Britain warns of 'specific' threat in Benghazi
Britain urged its nationals on Thursday to leave Benghazi immediately because of a "specific and imminent threat to Westerners" in the east Libyan city, sparking an angry response from Libya's government.
The alert came just hours after Prime Minister David Cameron warned that last week's deadly attack on a gas complex in Algeria was only one part of what would be a "long struggle against murderous terrorists" around the world.
"We are now aware of a specific and imminent threat to Westerners in Benghazi, and urge any British nationals who remain there against our advice to leave immediately," the Foreign Office said in a statement.
"We cannot comment further on the nature of the threat at this time."
But Libya's deputy interior minister, Abdullah Massoud, expressed his "astonishment" at the tone of the British statement and said his country would be demanding an explanation from London.
"We acknowledge that there are security problems in Benghazi and that there have been for several months, but there is no new intelligence that could justify this reaction from London," the minister said.
"On the contrary. We are now in the process of establishing our authority in the east and in all of Libya, and the security forces are organising themselves little by little and are more and more visible on the ground."
The alert came a day after US Secretary of State Hillary Clinton warned of the challenge posed by rising militancy following the Arab Spring, as she testified before Congress about September's bloody attack on the US mission in Benghazi.
The US ambassador to Libya, Chris Stevens, and three other people were killed when dozens of heavily-armed Al-Qaeda-linked militants overran the compound and a nearby CIA-run annex.
At the time, Britain updated its official advice to warn against all travel to Benghazi and most of Libya, with the exception of Tripoli and a few other towns.
Fears over security in Benghazi were reinforced earlier this month when the Italian consul was shot at in his car. He escaped unhurt but Italy pulled its staff out of the country.
Last week's attack on a remote gas complex in Algeria, in which at least 37 foreign hostages and one Algerian hostage were killed, has also sparked fresh concerns about rising Islamist extremism across north Africa.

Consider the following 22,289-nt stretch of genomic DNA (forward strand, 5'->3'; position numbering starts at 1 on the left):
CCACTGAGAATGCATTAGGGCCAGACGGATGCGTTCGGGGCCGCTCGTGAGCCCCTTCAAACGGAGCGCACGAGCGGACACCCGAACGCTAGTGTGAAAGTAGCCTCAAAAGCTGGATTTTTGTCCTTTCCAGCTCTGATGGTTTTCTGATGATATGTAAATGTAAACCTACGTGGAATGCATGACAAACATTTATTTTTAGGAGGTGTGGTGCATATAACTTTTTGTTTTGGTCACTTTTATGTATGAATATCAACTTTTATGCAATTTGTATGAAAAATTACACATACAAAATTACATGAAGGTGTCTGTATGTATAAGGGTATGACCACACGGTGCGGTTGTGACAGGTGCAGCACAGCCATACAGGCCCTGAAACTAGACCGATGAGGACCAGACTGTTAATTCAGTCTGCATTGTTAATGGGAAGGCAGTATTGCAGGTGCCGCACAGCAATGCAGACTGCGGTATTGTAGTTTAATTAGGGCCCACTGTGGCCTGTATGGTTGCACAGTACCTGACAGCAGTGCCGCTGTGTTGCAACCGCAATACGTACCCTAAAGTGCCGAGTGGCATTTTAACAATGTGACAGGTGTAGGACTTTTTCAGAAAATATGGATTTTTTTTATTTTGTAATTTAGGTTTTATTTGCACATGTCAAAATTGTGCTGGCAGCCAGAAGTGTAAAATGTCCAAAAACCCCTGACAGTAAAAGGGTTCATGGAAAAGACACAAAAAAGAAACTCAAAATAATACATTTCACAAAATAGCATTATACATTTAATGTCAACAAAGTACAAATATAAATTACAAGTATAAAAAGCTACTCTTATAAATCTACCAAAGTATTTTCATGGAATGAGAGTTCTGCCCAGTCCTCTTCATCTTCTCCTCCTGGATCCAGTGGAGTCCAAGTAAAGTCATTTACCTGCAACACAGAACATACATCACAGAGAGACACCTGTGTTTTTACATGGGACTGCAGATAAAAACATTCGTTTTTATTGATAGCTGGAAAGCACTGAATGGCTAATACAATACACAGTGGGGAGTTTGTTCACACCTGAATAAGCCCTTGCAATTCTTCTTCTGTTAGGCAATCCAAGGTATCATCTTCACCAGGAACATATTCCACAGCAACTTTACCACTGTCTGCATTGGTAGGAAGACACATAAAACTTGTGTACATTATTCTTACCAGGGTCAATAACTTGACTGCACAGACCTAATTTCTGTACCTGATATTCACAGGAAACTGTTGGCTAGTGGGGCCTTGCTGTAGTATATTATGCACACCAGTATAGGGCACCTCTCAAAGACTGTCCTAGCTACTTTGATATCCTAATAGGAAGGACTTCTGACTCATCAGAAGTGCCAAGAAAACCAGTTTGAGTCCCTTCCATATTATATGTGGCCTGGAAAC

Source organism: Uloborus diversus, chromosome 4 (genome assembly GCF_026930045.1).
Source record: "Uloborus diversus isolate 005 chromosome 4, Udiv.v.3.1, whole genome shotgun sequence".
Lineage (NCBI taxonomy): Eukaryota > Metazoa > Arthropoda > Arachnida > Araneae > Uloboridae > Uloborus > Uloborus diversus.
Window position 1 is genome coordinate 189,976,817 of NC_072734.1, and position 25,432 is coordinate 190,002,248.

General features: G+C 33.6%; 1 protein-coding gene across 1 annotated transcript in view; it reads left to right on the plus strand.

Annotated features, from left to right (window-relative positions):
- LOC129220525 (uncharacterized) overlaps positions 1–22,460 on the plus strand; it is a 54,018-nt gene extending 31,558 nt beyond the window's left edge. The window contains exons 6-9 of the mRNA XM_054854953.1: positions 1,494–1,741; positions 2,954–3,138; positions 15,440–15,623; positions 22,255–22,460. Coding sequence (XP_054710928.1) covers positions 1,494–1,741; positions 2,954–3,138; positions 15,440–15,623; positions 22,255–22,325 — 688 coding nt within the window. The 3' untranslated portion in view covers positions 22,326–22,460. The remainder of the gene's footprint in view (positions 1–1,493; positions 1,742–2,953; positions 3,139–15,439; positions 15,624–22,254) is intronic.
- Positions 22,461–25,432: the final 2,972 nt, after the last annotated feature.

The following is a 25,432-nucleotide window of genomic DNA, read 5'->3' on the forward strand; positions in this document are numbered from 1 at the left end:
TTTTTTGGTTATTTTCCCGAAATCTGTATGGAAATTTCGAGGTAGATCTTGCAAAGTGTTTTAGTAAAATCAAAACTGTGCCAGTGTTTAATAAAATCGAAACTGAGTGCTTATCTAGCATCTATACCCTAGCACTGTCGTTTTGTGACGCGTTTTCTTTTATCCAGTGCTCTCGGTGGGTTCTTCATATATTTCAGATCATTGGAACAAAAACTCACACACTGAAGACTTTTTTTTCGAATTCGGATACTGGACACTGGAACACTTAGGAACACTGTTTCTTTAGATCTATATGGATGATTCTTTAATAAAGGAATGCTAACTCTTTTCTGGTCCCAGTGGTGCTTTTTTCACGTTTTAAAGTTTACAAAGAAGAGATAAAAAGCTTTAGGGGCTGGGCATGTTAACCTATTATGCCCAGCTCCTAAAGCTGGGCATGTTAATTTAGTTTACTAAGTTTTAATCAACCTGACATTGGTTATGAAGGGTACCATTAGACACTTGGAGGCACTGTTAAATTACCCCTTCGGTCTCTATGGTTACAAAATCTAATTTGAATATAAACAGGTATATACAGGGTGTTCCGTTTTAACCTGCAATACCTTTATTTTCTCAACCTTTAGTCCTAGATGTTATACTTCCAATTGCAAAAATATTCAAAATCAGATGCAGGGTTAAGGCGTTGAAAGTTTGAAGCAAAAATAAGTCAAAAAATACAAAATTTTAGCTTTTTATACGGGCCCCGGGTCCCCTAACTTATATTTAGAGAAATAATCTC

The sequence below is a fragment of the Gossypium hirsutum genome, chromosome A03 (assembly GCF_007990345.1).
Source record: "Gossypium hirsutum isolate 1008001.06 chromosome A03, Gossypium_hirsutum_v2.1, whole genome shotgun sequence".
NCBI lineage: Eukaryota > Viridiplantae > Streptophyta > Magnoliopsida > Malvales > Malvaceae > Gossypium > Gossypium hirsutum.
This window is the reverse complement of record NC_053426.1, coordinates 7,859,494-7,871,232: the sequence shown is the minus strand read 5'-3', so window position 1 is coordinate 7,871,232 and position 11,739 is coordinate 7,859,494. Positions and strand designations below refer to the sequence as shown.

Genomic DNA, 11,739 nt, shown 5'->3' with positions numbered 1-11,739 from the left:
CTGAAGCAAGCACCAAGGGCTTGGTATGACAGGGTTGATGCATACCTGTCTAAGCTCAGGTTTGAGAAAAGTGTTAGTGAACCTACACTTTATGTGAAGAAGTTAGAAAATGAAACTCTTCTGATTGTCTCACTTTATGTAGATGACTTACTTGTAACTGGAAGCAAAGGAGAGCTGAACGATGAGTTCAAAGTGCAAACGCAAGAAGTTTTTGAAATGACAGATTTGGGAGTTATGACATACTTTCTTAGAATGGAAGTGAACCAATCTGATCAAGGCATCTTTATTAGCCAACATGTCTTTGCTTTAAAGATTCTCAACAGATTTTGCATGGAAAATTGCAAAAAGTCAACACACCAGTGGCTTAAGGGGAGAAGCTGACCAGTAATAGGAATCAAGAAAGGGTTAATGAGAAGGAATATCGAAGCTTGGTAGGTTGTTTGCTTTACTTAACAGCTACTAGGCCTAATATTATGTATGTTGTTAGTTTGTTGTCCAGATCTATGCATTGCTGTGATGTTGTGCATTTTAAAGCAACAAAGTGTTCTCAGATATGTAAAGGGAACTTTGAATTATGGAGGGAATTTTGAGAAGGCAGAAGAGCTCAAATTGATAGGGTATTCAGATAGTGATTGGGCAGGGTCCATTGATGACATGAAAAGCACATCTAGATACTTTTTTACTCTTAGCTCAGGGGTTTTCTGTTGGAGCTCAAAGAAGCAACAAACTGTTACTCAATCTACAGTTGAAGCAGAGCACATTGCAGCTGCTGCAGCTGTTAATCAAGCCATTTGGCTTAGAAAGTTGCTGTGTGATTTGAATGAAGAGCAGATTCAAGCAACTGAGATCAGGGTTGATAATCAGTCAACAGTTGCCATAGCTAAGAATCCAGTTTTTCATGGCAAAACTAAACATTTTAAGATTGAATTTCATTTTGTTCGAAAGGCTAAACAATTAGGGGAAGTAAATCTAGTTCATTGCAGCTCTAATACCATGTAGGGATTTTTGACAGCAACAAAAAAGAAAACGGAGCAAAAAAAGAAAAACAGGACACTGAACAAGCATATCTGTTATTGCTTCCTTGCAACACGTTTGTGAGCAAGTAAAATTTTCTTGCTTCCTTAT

In a speech at the World Economic Forum in Davos, Cameron warned that tackling terrorism in that region and elsewhere required playing the long game.
"I believe we are in the midst of a long struggle against murderous terrorists and the poisonous ideology that supports them," he said, just hours before the Foreign Office issued its warning.
"As we have successfully put pressure on Al-Qaeda in Afghanistan and Pakistan, so Al-Qaeda franchises have been growing for years in Yemen, Somalia and parts of North Africa -- places that have suffered hideously through hostage-taking, terrorism and crime.
"To defeat this menace, we've got to be tough, intelligent and patient," he said, adding that he would make that argument to the Group of Eight (G8) rich nations.
Cameron said that in some cases military action was the right option, praising the ongoing French operation against Islamist rebels in Mali, for which Britain is providing logistical and surveillance support.
"But we need to combine a tough security response with an intelligent political response," he said.
"We need to address the poisonous narrative these terrorists feed on, close down the ungoverned space in which they thrive and deal with the grievances they use to garner support."
The international community should do everything it could to support the "building blocks of democracy" such as the rule of law and a free media, he said, adding: "The Arab Spring remains part of the solution, not part of the problem."